Epithelial Plasticity of Hepatocytes During Liver Tumor Progression

Conference paper
Part of the NATO Science for Peace and Security Series A: Chemistry and Biology book series (NAPSA)

Hepatocellular carcinoma (HCC) correlates with poor survival of patients due to delayed diagnosis and frequent recurrence after adjuvant treatment. The majority of malignant hepatic lesions shows a tremendous heterogeneity in differentiation patterns and molecular signatures which challenges efficient therapeutic intervention. Here we discuss aspects on which route hepatocytes progress towards epithelial lineage commitment during liver repopulation and further resume configurations of hepatocyte differentiation during liver tumorigenesis. We particularly focus on the epithelial to mesenchymal transition (EMT) of hepatocytes and its consequences upon the progression of HCC which depends on the synergy of transforming growth factor (TGF)-β signaling and the hyperactivation of Ras-subeffectors. Recent insights into the epithelial plasticity of malignant hepatocytes revealed that activation of platelet-derived growth factor (PDGF) links TGF-β signaling to nuclear β-catenin accumulation upon EMT. PDGF-dependent activation of β- catenin reduces cellular turnover and provides protection of malignant hepatocytes against anoikis, the latter known as a prerequisite for dissemination of carcinoma and a feature of metastatic cancer stem cells. Finally, we discuss the cancer cell fate determination by integrating the repertoire of hepatocellular differentiation in a novel concept of liver carcinoma progression.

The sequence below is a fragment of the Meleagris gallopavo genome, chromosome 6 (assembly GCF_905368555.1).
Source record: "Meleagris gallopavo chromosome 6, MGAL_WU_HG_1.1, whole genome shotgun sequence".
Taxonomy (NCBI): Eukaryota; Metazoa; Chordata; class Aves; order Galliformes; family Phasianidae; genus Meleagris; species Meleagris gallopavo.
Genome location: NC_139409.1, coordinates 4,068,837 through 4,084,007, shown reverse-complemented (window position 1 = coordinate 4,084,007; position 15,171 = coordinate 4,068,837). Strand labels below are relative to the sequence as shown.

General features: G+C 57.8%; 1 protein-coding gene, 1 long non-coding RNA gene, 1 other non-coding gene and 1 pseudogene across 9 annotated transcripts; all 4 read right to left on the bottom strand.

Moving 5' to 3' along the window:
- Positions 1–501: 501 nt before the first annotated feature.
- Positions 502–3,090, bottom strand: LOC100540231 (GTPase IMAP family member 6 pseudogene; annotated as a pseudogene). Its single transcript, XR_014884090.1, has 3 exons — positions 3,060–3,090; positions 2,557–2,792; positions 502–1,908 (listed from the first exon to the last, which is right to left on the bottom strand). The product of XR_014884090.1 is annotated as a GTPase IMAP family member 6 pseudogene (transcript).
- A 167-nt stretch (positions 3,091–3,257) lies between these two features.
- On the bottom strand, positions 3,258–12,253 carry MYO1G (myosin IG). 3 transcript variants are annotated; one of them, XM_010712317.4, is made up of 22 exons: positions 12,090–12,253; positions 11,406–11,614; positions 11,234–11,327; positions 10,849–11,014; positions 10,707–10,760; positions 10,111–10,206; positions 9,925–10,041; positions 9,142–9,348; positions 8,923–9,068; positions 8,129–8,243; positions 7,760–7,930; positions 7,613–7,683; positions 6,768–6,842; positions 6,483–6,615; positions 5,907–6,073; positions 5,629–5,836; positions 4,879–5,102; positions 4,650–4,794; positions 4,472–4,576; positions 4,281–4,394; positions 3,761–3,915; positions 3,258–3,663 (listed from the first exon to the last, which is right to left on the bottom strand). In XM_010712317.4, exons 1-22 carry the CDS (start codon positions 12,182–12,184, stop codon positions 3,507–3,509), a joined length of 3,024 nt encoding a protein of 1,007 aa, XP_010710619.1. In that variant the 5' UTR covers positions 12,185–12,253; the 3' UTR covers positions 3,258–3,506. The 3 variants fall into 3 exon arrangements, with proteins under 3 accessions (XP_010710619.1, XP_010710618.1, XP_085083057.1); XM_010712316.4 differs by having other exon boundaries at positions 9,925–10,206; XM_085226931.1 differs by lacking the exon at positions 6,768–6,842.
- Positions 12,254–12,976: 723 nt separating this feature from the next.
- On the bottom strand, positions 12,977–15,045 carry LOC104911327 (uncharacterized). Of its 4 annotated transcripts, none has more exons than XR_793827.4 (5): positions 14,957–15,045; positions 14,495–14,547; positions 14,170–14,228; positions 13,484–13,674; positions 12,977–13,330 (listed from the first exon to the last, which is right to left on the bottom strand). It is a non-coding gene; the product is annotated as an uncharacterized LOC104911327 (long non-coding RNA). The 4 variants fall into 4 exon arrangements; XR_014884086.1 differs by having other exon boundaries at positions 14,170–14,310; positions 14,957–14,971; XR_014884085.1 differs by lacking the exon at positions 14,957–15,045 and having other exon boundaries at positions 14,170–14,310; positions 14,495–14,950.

Keywords: Hepatocyte; liver progenitor cell; TGF-β; β-catenin; cancer stem cell


Cancer Stem Cell Hepatic Stellate Cell Cancer Stem Cell Phenotype Liver Stem Cell Liver Progenitor Cell 
These keywords were added by machine and not by the authors. This process is experimental and the keywords may be updated as the learning algorithm improves.


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Copyright information

© Springer 2008

Authors and Affiliations

  1. 1.Department of Medicine I, Division: Institute of Cancer ResearchMedical University of ViennaAustria
  2. 2.Department of Medical BiochemistryMedical University of ViennaAustria
  3. 3.Research Institute of Molecular PathologyAustria

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